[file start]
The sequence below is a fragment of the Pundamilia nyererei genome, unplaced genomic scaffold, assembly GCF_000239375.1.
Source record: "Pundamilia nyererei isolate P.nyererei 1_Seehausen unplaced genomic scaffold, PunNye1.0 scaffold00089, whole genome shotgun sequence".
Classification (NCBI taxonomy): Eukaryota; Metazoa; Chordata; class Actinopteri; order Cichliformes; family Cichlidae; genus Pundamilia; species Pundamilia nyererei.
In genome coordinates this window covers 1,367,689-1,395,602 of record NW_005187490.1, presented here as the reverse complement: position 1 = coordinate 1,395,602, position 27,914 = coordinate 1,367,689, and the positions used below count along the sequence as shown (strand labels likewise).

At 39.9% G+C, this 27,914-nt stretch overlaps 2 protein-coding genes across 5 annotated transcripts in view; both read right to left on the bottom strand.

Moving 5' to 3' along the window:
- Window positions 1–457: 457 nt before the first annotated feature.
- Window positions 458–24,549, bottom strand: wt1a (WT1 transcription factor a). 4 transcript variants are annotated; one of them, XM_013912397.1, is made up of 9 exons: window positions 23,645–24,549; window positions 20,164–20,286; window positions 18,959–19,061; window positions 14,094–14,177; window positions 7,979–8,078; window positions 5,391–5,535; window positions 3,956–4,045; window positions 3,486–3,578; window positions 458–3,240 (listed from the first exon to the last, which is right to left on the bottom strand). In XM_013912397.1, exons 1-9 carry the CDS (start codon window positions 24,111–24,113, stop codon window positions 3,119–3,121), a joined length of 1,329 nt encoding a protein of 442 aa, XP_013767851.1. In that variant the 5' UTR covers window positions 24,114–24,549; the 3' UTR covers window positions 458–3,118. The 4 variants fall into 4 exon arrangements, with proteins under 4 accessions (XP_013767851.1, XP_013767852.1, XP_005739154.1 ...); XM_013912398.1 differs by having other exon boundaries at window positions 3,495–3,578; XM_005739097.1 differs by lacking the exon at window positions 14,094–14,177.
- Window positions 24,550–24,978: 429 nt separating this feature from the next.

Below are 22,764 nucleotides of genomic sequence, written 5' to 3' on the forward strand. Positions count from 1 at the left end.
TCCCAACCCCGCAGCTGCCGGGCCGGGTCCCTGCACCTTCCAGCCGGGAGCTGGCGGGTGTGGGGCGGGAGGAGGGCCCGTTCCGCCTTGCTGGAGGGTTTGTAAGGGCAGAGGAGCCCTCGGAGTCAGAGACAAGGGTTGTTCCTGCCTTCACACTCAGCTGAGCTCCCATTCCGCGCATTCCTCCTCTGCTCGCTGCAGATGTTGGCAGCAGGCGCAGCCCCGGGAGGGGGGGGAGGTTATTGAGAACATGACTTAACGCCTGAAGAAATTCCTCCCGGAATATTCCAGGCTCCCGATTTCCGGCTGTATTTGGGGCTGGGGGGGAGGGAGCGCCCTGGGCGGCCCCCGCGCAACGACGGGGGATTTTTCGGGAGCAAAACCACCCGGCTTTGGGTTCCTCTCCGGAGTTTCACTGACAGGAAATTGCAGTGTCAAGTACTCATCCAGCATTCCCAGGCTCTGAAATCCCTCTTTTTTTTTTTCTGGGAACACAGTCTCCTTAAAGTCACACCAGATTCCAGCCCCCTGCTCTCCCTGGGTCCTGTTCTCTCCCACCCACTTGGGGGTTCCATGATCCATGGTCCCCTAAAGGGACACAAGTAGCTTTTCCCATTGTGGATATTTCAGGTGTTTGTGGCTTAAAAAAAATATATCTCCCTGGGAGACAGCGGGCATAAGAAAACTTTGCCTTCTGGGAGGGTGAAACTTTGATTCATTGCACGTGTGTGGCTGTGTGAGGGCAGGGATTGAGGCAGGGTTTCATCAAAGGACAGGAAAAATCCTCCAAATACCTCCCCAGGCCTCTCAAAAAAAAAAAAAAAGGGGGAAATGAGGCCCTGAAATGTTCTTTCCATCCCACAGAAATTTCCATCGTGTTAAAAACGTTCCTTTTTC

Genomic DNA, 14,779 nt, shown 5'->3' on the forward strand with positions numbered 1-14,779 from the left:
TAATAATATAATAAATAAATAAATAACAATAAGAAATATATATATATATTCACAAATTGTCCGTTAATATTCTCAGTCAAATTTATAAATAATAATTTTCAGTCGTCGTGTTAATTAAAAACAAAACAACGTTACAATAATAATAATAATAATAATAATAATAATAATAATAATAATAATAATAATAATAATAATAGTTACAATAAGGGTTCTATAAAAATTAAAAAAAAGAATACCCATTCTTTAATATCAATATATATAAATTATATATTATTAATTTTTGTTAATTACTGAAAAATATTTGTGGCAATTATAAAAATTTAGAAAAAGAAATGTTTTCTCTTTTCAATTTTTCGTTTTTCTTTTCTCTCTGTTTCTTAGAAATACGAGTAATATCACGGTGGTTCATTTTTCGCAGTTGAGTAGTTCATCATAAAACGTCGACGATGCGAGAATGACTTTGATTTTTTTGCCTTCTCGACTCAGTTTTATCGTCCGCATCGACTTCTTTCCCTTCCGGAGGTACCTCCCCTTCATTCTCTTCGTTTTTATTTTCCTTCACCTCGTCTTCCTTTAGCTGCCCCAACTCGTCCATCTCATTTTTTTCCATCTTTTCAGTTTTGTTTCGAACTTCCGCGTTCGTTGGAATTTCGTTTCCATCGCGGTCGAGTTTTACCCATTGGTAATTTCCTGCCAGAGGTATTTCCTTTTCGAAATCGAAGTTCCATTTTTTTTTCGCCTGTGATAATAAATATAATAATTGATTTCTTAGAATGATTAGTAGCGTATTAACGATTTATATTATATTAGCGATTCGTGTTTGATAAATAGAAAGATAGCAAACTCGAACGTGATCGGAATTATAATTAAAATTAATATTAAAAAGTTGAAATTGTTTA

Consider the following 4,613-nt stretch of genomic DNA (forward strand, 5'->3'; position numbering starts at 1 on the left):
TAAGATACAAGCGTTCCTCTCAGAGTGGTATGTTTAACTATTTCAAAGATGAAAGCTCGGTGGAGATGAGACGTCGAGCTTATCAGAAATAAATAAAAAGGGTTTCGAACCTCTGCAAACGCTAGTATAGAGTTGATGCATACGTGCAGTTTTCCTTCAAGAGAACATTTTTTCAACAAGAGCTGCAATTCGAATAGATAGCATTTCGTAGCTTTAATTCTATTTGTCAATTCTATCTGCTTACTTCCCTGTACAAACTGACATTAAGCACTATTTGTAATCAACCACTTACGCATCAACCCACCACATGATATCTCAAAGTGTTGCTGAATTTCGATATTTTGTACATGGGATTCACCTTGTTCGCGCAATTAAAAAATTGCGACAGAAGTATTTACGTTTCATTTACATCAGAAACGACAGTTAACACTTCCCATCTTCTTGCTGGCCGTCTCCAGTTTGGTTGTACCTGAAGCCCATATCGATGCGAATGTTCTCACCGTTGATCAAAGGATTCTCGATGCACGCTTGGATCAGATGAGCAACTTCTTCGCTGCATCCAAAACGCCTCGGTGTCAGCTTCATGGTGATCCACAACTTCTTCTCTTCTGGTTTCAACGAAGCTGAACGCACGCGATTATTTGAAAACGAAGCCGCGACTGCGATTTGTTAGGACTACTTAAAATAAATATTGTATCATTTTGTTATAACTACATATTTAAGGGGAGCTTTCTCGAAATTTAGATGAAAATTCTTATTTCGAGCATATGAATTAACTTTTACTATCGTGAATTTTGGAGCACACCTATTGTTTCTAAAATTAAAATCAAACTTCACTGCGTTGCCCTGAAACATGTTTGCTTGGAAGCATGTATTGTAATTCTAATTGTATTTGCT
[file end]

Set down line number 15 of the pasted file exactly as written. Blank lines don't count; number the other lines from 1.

TAAGATACAAGCGTTCCTCTCAGAGTGGTATGTTTAACTATTTCAAAGATGAAAGCTCGGTGGAGATGAGACGTCGAGCTTATCAGAAATAAATAAAAAGGGTTTCGAACCTCTGCAAACGCTAGTATAGAGTTGATGCATACGTGCAGTTTTCCTTCAAGAGAACATTTTTTCAACAAGAGCTGCAATTCGAATAGATAGCATTTCGTAGCTTTAATTCTATTTGTCAATTCTATCTGCTTACTTCCCTGTACAAACTGACATTAAGCACTATTTGTAATCAACCACTTACGCATCAACCCACCACATGATATCTCAAAGTGTTGCTGAATTTCGATATTTTGTACATGGGATTCACCTTGTTCGCGCAATTAAAAAATTGCGACAGAAGTATTTACGTTTCATTTACATCAGAAACGACAGTTAACACTTCCCATCTTCTTGCTGGCCGTCTCCAGTTTGGTTGTACCTGAAGCCCATATCGATGCGAATGTTCTCACCGTTGATCAAAGGATTCTCGATGCACGCTTGGATCAGATGAGCAACTTCTTCGCTGCATCCAAAACGCCTCGGTGTCAGCTTCATGGTGATCCACAACTTCTTCTCTTCTGGTTTCAACGAAGCTGAACGCACGCGATTATTTGAAAACGAAGCCGCGACTGCGATTTGTTAGGACTACTTAAAATAAATATTGTATCATTTTGTTATAACTACATATTTAAGGGGAGCTTTCTCGAAATTTAGATGAAAATTCTTATTTCGAGCATATGAATTAACTTTTACTATCGTGAATTTTGGAGCACACCTATTGTTTCTAAAATTAAAATCAAACTTCACTGCGTTGCCCTGAAACATGTTTGCTTGGAAGCATGTATTGTAATTCTAATTGTATTTGCT